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Eleventh International IBPSA Conference Glasgow, Scotland July 27-30, 2009
UNCERTAINTY IN THE THERMAL CONDUCTIVITY OF INSULATION MATERIALS F. Domínguez-Muñoz1, B.Anderson2, J.M. Cejudo-López1, A. Carrillo-Andrés1 1 Dpto. de Máquinas y Motores Térmicos, Grupo de Energética, Universidad de Málaga Plaza El Ejido s/n, 29013 Málaga (Spain), e-mail: [email protected] 2 BRE Scotland. Orion House, Scottish Enterprise Technology Park, East Kilbridge, Glasgow G75 0RD (Scotland, UK)
transparency to thermal radiation or type and pressure of the gas come into play (ASHRAE, 2005).
Increasing attention is being paid to the application of uncertainty and sensitivity analysis methods to model validation and building simulation. The idea is to let users to apply uncertainty bands to their model input data. These bands are then propagated through the model to determine the uncertainty bands of the simulation results. Mathematical methods to deal with uncertainties in computer simulations are well developed. One of the main difficulties the practitioner finds when trying to apply these techniques to building simulation is the lack of information on the uncertainty that affects to typical input variables (thermophysical properties of materials, internal gains, infiltration, etc.). This paper is a contribution to fill this gap. We present polynomial fits for the average thermal conductivity and its standard deviation as functions of density for typical insulation materials. These functions were obtained by processing a large experimental data set, which was compiled in a previous European project headed by the BRE Scottish Laboratory. To illustrate how these results can be used in practice, an example is discussed on the validation of the mathematical model of a solar thermal collector.
For a given aged material sample, the average conductivity mainly depends on density (ρ), temperature (T) and water content (w, when the material is hygroscopic). However, these three factors do not fully explain the value of conductivity, and dispersion remains due to differences in raw material properties, manufacturing process, etc. Conductivity can then be written as an average value ( k ) plus a random deviation (δ): k = f ( ρ , T , w; other factors) = k ( ρ , T , w) + δ
INTRODUCTION Insulation materials are extensively used to reduce the heat losses (or gains) from thermal systems like buildings, pipes and ducts, components of HVAC installations, etc. In these systems, the insulation layers account for most of the thermal resistance between the hot (or cold) element/s and the environment. Most mass-type thermal insulation materials are highly porous, and consist of a solid matrix full of small voids that comprise 90% or more of the total volume. These voids contain air or some other harmless gas such as CO2. The apparent conductivity of the material is the macroscopic result of various basic heat transfer mechanisms: solid and gas conduction, gas convection and long-wave radiation within the voids. From the macroscopic point of view, the apparent conductivity mainly depends on the kind of insulation, bulk density, temperature, water content, thickness and age. From the microscopic point of view, factors such as cell size, diameter and arrangement of fibres or particles,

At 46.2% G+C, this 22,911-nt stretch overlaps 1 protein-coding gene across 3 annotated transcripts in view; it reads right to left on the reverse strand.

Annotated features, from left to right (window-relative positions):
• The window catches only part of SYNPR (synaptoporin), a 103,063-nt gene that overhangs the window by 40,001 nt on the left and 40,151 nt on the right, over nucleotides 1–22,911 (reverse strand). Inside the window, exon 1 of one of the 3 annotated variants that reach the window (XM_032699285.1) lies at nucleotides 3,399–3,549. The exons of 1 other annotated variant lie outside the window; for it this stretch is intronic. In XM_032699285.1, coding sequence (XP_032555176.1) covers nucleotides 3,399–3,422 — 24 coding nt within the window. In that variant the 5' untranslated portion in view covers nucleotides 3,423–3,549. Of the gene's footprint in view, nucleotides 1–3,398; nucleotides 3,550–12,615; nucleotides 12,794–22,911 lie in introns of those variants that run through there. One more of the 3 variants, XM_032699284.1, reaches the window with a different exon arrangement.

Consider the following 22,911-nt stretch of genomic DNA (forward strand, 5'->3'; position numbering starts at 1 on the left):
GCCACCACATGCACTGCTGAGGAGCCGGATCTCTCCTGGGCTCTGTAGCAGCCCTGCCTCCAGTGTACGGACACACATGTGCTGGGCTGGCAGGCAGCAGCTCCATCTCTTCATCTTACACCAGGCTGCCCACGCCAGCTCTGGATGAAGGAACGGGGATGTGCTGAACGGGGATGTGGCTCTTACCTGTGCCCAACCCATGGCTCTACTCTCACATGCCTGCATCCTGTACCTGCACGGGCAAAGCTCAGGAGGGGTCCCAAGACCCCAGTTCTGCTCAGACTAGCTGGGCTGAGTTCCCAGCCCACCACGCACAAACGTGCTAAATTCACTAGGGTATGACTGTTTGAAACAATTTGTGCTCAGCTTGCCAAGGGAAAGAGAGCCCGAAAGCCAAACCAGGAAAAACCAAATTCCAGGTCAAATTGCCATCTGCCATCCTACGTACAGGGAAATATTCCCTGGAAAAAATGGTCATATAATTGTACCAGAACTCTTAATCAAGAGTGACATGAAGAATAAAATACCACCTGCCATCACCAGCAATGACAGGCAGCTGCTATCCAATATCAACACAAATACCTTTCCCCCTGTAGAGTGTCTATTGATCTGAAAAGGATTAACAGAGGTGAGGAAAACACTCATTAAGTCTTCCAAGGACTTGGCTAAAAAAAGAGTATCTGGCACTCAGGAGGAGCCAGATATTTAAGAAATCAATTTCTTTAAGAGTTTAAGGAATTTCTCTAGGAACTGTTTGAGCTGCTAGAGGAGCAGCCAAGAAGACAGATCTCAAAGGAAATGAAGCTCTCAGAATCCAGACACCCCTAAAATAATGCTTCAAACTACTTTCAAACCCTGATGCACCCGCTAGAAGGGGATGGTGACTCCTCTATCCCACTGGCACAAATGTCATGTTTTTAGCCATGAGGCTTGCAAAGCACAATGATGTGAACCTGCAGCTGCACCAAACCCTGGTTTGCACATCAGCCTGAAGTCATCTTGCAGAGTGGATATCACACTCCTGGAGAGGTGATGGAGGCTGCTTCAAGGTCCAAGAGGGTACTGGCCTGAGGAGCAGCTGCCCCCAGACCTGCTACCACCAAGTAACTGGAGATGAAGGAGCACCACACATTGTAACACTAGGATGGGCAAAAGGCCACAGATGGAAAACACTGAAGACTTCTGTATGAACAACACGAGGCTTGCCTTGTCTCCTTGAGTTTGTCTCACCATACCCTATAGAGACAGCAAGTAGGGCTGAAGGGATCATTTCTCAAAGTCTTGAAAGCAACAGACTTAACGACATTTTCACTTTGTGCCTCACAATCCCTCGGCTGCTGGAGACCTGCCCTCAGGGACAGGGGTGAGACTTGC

For example, figure 1 shows a set of 1340 measurements for the conductivity of expanded polystyrene (EPS) at 10ºC, and dry and aged material. The key independent variable is density. Dispersion around the average conductivity is clearly seen in this figure.
Thermal conductivity [W·m-1·K-1]
Experimental data Average value Upper limit
Temperature = 10ºC Dry, aged material
-3 Density [kg·m ]
Figure 1 Measurements for EPS Standard methods like the calibrated hotbox or the guarded hotbox (EN 12939, 2001) are the best procedures to determine the exact conductivity of a specific material sample. However, practical constrains often lead to use tabulated values. Wellknown and widely used sources of thermo-physical properties are (ASHRAE, 2005), (CIBSE, 2006), (EN12524, 2000), (ISO10456, 2001) and (EN1745, 2002). These references always provide design (“worst-case” or “safe”) values. In figure 1, this idea would correspond to the “upper limit” dashed curve, which normally stands for the 90% fractile.
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an optimistic uncertainty.
While design values are adequate for the majority of the simulation works, there are at least two situations in which practitioners need full information on how the conductivity spreads around the average: (a) validation studies, (b) building simulation under uncertainty. In both cases, inputs to the model are often described as probability distributions, and Monte Carlo simulations are performed to propagate these uncertainties to the result/s. Three examples of validation papers that require data on dispersion are (Strachan, 1993), (Palomo et al., 2003) and (Dominguez et al., 2008). Building simulation under uncertainty is a relatively new branch of building physics. Some of the pioneer works were (Lomas et al., 1992), (MacDonald, 2001) and (deWit, 2001).
The “Thermal Values Group” (Anderson et al., 1999) collected a more comprehensive set of measurements in preparation of a new generation of European Standards on thermal properties; see, for example (EN 12524, 2000), (ISO 10456, 2001) and (EN1745, 2002). This working group consisted of seven national European laboratories that compiled hundreds of measurements of conductivity of different materials. Samples from several European manufactures were tested.
In this paper, we provide explicit expressions for the average conductivity and its standard deviation for common insulation materials. To accomplish this task, the first problem we faced was to find enough quality-controlled measurements of conductivity for different densities and materials. Section 1 reviews the available data sources and describes the data set that has been used in this paper. Section 2 describes the fitting method applied on the raw measurements to derive the polynomial fitting equations. Section 3 presents the main results of the paper, the fitting coefficients. Section 4 is devoted to a case study that shows how the results of Section 3 can be used to validate the model of a thermal flat-plate solar collector. Section 5 presents the general conclusions and discusses further lines of research.